Carolina Maia, LAC recognised doctoral student, on the Oxford exchange programme with the Museu Nacional in Brazil
Almost two years have passed since a massive fire engulfed the Palácio de São Cristóvão, in Rio de Janeiro/Brazil, that used to host the premises of the oldest Brazilian scientific institution, Museu Nacional. On that night, 2nd September 2018, while irreplaceable objects burned, Brazil lost an important part of its memory and history. In the weeks that followed, the city of Rio de Janeiro mourned the loss of one of its most cherished museums, a place of science and education that has marvelled generations. Since then, the academic community of the five postgraduate programs working within Museu Nacional has struggled to keep doing research after losing our workplace, while dealing with underfunding and budget cuts that affect all federal higher education. The Postgraduate Program in Social Anthropology (PPGAS/UFRJ) was severely affected, since our library – the largest Anthropology library in Latin America – was completely consumed by the fire. The exchange program that offered a Recognised Student position at the University of Oxford, so a PhD candidate from Museu’s PPGAS could study at the Brazilian Studies Program at the Latin American Centre (LAC) and at the School of Anthropology & Museum of Ethnography (SAME), not only has showed solidarity in the face of such challenges, but also created an opportunity for strengthening ties among researchers of the two institutions.
Since then, the solidarity of our peers and the relentless efforts of our community have been fundamental for trying to rebuild what we lost. The Palácio, now an archaeological site, has been carefully inspected in search of anything that may have survived the fire. Donations and crowdfunding campaigns have been extremely important for working on the recreation of our Anthropology library. As we see those efforts starting to show their results, we can continue doing what we excel on: socially relevant research.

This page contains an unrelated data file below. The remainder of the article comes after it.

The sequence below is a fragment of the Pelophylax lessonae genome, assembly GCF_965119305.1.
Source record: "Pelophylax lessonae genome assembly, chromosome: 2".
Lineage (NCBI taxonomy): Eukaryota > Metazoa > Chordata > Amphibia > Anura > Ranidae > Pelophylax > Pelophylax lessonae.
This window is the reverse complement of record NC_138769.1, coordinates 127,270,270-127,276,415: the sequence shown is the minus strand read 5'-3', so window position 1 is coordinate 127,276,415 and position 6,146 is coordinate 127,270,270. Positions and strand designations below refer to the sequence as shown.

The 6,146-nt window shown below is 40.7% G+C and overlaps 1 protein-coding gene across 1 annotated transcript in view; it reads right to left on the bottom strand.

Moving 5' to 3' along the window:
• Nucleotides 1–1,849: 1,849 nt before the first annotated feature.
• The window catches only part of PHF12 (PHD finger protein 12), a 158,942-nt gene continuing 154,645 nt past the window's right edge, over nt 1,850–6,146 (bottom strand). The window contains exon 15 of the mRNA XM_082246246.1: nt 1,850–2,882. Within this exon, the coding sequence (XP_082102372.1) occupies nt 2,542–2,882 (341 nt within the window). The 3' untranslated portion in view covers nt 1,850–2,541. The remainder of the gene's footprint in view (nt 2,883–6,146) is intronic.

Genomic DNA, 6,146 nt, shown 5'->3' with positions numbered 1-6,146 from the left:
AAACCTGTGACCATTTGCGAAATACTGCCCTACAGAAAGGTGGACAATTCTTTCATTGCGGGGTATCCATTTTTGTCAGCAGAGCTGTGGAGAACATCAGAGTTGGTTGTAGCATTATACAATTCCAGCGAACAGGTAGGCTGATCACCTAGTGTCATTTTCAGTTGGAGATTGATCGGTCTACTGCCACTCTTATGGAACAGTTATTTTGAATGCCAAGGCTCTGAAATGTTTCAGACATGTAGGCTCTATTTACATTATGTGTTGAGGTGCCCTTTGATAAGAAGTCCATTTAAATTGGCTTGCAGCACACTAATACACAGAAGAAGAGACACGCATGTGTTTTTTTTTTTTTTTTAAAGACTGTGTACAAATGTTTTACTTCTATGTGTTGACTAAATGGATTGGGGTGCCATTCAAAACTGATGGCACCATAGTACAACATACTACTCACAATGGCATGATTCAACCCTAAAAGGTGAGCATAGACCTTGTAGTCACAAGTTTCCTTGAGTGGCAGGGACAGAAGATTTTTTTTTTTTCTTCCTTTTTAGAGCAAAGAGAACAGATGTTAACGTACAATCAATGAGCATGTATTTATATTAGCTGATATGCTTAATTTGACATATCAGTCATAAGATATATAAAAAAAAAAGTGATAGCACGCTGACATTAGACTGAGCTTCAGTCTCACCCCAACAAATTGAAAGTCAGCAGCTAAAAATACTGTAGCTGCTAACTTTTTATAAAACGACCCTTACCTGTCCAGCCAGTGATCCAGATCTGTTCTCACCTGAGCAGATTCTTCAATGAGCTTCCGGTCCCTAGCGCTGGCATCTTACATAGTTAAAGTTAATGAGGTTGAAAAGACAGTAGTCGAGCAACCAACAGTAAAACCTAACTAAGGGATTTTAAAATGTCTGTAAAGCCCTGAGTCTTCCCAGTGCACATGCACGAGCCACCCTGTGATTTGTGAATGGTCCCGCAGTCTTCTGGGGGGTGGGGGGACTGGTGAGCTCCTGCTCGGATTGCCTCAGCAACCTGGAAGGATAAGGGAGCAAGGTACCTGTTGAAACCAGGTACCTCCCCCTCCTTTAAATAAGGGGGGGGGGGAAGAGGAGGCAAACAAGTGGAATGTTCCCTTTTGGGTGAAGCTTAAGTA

As the second PPGAS’s student to participate in the Oxford/Museu joint exchange program, I have been able to benefit from the University’s libraries, lectures, seminars, study groups, and the academic community both in LAC and SAME while I work on my thesis. My research focuses on “homemade” assisted reproduction techniques in Brazil (especially when used by lesbian couples), the digital networks that allow semen donors and potential mothers to get in touch, and the creative efforts for making family and redefining kinship in a world that is constantly changing, along with new technological possibilities.
The COVID-19 pandemic has also showed that solidarity and collective efforts are more important now than never – and so is scientific research. Joint programs such as this are a key opportunity to participate in the construction of a strong and diverse community of researchers, and I hope I have been able so far to contribute to it by bringing not only theoretical developments from Brazil, but also the inspiration from the creative, collective responses that people I met during my fieldwork elaborate as they create new possibilities of making life happen.
Carolina Maia is a recognised student at the Latin American Centre, University of Oxford, from January 2020 to June 2020. She is co-supervised by Dr Andreza A. de Souza Santos and Professor Elizabeth Ewart. To know more about the collaboration between Oxford and the Museu, please get in touch by email: andreza. firstname.lastname@example.org